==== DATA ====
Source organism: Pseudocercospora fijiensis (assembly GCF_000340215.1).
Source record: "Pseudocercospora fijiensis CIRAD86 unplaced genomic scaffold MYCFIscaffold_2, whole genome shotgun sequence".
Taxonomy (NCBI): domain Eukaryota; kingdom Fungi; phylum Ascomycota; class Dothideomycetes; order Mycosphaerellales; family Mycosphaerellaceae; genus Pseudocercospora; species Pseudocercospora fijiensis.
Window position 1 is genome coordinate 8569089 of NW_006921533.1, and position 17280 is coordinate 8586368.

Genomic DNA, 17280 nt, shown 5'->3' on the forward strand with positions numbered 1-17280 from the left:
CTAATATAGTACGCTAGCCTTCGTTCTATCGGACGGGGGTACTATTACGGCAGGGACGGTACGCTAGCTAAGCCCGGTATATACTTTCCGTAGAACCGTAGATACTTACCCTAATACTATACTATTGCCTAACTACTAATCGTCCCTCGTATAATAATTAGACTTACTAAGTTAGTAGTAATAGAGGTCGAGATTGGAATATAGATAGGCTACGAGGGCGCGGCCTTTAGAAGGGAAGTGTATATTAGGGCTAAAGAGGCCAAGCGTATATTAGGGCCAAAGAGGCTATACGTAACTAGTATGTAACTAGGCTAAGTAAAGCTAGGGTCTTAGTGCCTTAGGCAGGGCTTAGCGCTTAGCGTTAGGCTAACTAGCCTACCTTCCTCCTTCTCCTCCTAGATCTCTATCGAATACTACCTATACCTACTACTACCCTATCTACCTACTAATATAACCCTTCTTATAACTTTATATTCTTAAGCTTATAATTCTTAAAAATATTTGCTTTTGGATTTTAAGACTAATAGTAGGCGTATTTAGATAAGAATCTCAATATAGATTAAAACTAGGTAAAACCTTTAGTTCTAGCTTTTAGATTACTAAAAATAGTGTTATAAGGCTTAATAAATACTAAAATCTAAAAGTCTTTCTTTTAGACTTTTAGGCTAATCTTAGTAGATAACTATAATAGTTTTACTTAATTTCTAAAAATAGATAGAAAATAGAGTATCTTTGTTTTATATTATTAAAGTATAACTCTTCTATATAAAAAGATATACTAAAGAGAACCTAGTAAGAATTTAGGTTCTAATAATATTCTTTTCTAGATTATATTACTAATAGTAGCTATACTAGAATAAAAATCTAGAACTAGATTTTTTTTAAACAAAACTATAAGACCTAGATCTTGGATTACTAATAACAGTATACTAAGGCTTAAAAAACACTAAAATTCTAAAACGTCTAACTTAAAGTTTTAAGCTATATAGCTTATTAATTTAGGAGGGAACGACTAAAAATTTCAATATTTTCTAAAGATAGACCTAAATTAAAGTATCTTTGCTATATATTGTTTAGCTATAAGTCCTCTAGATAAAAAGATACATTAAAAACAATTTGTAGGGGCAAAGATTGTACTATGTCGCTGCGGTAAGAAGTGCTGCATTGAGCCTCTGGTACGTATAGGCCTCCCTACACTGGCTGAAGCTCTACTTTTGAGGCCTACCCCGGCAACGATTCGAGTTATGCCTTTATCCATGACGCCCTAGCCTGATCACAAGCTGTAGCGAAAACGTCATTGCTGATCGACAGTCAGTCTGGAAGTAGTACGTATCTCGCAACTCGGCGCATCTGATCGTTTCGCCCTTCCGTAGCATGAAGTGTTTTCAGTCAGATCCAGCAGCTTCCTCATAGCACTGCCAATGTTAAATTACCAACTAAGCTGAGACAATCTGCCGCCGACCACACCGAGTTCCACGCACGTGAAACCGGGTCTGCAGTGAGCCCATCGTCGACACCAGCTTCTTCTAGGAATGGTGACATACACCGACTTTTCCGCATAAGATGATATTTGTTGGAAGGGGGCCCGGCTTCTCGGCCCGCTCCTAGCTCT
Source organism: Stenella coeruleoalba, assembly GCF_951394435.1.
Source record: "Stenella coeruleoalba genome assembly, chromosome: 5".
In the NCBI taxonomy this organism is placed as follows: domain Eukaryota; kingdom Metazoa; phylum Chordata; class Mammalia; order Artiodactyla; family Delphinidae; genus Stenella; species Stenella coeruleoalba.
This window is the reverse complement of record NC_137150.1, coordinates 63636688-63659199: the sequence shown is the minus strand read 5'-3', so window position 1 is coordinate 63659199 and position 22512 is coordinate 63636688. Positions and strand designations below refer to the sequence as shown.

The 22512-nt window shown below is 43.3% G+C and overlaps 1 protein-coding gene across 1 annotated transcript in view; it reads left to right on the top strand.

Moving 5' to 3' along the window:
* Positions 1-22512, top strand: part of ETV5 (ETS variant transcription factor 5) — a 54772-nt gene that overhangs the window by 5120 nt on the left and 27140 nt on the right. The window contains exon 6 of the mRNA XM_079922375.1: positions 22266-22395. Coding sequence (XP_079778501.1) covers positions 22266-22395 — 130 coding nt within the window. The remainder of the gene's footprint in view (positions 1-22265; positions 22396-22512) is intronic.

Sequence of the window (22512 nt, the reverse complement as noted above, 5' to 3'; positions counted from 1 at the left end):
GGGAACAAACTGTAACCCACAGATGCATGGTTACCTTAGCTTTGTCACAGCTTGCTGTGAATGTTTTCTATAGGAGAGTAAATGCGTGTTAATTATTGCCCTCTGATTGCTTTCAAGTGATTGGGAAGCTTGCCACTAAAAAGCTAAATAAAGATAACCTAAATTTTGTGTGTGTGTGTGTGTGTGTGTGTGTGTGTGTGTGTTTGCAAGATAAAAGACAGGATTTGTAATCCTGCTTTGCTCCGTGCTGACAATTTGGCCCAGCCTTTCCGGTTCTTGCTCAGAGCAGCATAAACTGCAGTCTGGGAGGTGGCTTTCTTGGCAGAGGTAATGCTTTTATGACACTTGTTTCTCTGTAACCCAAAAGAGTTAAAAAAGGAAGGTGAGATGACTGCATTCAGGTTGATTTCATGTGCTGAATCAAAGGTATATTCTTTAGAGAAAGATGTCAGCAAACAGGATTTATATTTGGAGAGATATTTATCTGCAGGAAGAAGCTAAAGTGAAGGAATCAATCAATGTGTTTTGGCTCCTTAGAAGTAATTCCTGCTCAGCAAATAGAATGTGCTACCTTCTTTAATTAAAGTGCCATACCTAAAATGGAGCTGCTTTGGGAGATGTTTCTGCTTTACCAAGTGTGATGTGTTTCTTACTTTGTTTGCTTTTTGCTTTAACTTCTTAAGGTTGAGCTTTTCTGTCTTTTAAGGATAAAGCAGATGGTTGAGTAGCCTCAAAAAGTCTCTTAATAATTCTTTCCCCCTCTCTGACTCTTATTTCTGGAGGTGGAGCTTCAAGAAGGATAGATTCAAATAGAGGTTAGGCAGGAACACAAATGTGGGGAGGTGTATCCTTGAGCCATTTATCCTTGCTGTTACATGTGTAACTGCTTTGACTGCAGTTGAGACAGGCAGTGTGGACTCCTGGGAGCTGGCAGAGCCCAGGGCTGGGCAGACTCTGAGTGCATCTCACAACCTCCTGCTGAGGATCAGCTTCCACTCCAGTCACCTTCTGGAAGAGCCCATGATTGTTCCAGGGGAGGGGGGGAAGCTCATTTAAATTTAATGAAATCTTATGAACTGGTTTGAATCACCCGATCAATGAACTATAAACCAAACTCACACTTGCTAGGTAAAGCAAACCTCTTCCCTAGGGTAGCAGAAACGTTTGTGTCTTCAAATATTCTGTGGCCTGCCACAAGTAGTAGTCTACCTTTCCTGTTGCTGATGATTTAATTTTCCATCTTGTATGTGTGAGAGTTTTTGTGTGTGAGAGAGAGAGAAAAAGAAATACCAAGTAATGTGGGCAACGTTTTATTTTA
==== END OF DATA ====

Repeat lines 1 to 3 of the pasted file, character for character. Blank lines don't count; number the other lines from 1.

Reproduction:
Source organism: Pseudocercospora fijiensis (assembly GCF_000340215.1).
Source record: "Pseudocercospora fijiensis CIRAD86 unplaced genomic scaffold MYCFIscaffold_2, whole genome shotgun sequence".
Taxonomy (NCBI): domain Eukaryota; kingdom Fungi; phylum Ascomycota; class Dothideomycetes; order Mycosphaerellales; family Mycosphaerellaceae; genus Pseudocercospora; species Pseudocercospora fijiensis.